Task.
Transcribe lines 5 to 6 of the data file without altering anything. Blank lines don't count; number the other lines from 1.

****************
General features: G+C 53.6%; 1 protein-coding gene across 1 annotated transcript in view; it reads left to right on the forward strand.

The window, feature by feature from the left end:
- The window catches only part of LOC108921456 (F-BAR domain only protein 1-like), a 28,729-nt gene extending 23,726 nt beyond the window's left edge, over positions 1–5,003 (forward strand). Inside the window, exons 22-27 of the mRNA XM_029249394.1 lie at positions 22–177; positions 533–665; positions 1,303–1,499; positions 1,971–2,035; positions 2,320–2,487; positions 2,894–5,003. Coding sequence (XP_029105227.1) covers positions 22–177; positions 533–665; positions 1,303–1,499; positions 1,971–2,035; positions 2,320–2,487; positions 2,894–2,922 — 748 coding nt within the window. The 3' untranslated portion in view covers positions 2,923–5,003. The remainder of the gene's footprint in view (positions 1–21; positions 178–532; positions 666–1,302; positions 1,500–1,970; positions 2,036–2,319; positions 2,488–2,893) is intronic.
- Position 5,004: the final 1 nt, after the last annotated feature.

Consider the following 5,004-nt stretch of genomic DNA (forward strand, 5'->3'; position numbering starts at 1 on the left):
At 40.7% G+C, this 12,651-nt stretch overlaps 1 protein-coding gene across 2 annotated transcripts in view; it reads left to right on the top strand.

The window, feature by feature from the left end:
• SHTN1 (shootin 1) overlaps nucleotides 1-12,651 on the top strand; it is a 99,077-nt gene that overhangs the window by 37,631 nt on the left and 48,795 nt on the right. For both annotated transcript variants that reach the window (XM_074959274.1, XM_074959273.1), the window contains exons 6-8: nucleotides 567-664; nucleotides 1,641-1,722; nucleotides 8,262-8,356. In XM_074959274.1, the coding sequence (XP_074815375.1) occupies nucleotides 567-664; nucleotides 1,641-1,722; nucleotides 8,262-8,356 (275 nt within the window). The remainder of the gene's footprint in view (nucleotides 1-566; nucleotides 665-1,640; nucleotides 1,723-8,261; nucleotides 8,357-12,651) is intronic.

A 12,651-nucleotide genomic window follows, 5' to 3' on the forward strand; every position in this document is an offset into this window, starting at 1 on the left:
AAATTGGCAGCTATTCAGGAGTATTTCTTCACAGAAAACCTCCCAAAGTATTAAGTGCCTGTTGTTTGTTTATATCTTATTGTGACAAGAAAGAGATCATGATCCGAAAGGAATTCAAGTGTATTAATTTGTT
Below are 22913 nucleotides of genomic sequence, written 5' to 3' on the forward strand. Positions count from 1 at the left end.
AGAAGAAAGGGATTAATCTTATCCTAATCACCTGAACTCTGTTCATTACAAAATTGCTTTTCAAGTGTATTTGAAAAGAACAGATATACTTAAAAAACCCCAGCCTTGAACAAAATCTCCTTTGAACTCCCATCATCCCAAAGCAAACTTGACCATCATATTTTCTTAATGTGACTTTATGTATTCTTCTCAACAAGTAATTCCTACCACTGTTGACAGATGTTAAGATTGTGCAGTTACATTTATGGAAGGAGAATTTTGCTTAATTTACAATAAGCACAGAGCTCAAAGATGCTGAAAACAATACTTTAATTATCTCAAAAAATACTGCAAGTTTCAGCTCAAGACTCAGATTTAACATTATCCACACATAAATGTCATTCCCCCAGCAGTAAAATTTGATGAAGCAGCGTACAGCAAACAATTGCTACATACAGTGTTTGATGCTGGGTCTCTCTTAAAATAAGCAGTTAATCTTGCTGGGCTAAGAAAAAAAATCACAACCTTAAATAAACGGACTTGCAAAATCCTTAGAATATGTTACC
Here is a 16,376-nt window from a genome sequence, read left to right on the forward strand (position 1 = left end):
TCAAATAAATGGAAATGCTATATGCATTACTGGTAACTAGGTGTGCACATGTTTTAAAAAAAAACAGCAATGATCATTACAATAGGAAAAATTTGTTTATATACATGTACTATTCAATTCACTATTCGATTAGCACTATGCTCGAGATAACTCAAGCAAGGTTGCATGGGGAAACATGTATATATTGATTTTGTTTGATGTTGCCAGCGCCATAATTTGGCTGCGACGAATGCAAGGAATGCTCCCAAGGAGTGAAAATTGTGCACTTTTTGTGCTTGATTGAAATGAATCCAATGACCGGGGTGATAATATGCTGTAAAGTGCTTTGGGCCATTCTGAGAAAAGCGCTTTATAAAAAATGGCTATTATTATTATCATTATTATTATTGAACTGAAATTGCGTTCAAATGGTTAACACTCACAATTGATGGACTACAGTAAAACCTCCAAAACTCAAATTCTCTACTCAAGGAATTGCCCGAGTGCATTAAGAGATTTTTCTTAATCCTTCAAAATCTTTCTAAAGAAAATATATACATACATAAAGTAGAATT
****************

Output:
Consider the following 5,004-nt stretch of genomic DNA (forward strand, 5'->3'; position numbering starts at 1 on the left):
At 40.7% G+C, this 12,651-nt stretch overlaps 1 protein-coding gene across 2 annotated transcripts in view; it reads left to right on the top strand.